Voter Rights Articles

Jonathan Becker, Director CCE, Election Commissioner Haight's Decision Breeds Cynicism

The following piece was published by Professor Jonathan Becker in the Poughkeepsie Journal on April 12, 2016, responding to Election Commissioner Erik Haight's rejection of the proposal for an on-campus polling site.

Imagine that you’re a Dutchess County election commissioner. You were appointed by your party and confirmed by the county legislature “to ensure every person eligible to vote in Dutchess County has an opportunity to register and vote in all elections.”

Your job is simple. Administer free and fair elections — for all. But, in exercising your duties, you have to make a choice. Where should you place the Red Hook District 5 polling site?

Would you choose a space that is regularly used by nearly 70 percent of the district’s voters, that most voters can reach safely by foot, that is accessible by public transit, and that complies with handicap accessibility requirements? Or would you force voters to cast their ballots at a venue that most rarely visit, a venue that is situated on an unlit two-lane county highway with no sidewalks, that is well over a mile from most district voters, that is inaccessible by public transportation and that is poorly accessible to those using mobility aids?

If you want to fulfill your duties and serve the public interest, the choice is simple: You choose the former. If, however, you are Republican Election Commissioner Erik Haight, you chose the latter. The unelected Haight has ignored the unanimous wishes of the Red Hook Town Board and rejected the decision by Democratic Election Commissioner Marco Caviglia.

 

Haight’s decision to make voting more difficult follows a pattern in which Dutchess County Republicans systematically attempt to disenfranchise college students or impede them from voting. Whether it was William Paroli Sr. ignoring New York state law by imposing arbitrary residency requirements on student registrations, Judge James Brands issuing a capricious Election-Day ruling forcing Bard and Vassar college students to vote via affidavit ballots instead of on voting machines, or Commissioner Haight’s unilateral decision to reject student registrations if they did not fit his unusually specific and highly impractical campus address requirements (which followed his large purge of registered voters, including faculty who had been registered at their on-campus homes for more than thirty years), the goal has remained the same: Limit, and even stop, college students from exercising their constitutional rights.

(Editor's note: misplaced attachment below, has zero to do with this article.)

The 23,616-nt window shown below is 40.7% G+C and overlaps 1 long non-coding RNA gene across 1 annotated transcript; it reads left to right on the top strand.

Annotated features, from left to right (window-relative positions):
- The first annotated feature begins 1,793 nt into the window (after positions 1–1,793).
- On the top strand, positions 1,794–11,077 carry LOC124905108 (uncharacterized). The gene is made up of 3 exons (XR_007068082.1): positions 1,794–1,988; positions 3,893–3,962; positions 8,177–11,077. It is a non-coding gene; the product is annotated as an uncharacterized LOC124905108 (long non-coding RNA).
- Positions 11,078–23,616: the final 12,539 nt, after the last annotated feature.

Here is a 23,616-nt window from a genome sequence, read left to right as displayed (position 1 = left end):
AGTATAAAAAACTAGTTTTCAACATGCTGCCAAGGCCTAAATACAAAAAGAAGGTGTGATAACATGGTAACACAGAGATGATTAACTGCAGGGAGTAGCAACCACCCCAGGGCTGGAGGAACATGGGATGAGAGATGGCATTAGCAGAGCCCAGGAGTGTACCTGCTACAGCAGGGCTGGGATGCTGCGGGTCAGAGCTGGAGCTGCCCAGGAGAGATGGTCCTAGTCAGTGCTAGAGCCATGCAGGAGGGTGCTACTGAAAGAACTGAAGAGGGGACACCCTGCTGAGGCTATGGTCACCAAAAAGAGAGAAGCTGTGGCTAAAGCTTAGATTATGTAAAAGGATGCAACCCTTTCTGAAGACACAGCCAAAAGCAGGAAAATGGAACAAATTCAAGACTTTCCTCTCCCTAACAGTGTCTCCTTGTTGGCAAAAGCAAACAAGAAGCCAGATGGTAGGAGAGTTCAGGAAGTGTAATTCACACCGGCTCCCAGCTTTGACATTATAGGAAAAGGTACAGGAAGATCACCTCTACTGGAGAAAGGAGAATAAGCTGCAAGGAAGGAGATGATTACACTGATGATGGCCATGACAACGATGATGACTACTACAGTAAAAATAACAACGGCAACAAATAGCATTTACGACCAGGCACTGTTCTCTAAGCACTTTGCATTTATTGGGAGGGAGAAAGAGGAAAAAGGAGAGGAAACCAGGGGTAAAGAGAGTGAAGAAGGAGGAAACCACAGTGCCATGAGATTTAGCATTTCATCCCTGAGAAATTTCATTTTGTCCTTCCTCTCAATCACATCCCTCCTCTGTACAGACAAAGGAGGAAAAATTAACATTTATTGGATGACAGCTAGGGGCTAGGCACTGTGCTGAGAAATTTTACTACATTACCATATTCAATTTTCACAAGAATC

Through litigation, or the threat thereof, these decisions were all overturned. But we must recognize that it is simply unacceptable for unelected bureaucrats to push citizens into a corner, constantly forcing them to fight for their rights. Decisions by people like Haight offer horrible lessons for our youth. They breed cynicism by taking the approach that the ends justify the means. And such decisions don’t just impact students: They affect our county, our tax dollars and our political system.

The polling-place issue is not about eligibility, but about access, safety and intent. In the past few years, two Bard students were fatally injured while walking in Red Hook and others were seriously wounded. Last year my 80-year-old mother, who lives less than a half mile from the current polling site, was forced to drive several miles to a location in upper Red Hook due to the density of eligible voters on the Bard campus. At a poor-visibility intersection next to her polling site, she was involved in an accident, which totaled two cars.

Thankfully, no one was seriously injured. But will we be so fortunate this coming election season?

Every election day, students can be seen walking to the polling station on River Road or 9G, both of which are extremely dangerous. The college offers shuttles, but demand during peak times outstrips supply and other inefficiencies create long lines and delays, leading students to walk back to campus. If Haight’s goal is to help citizens vote in a secure environment, then the proposed polling site at Bard College is obviously a better option. 
In 2000, a bipartisan county legislative committee, on which current County Executive Marc Molinaro served, concluded unanimously that not only do students have the right to vote locally, but “The Dutchess County Board of Elections should encourage the use of voting franchise among students.”

It would be a pleasant change if Commissioner Haight and his enablers took this advice to heart.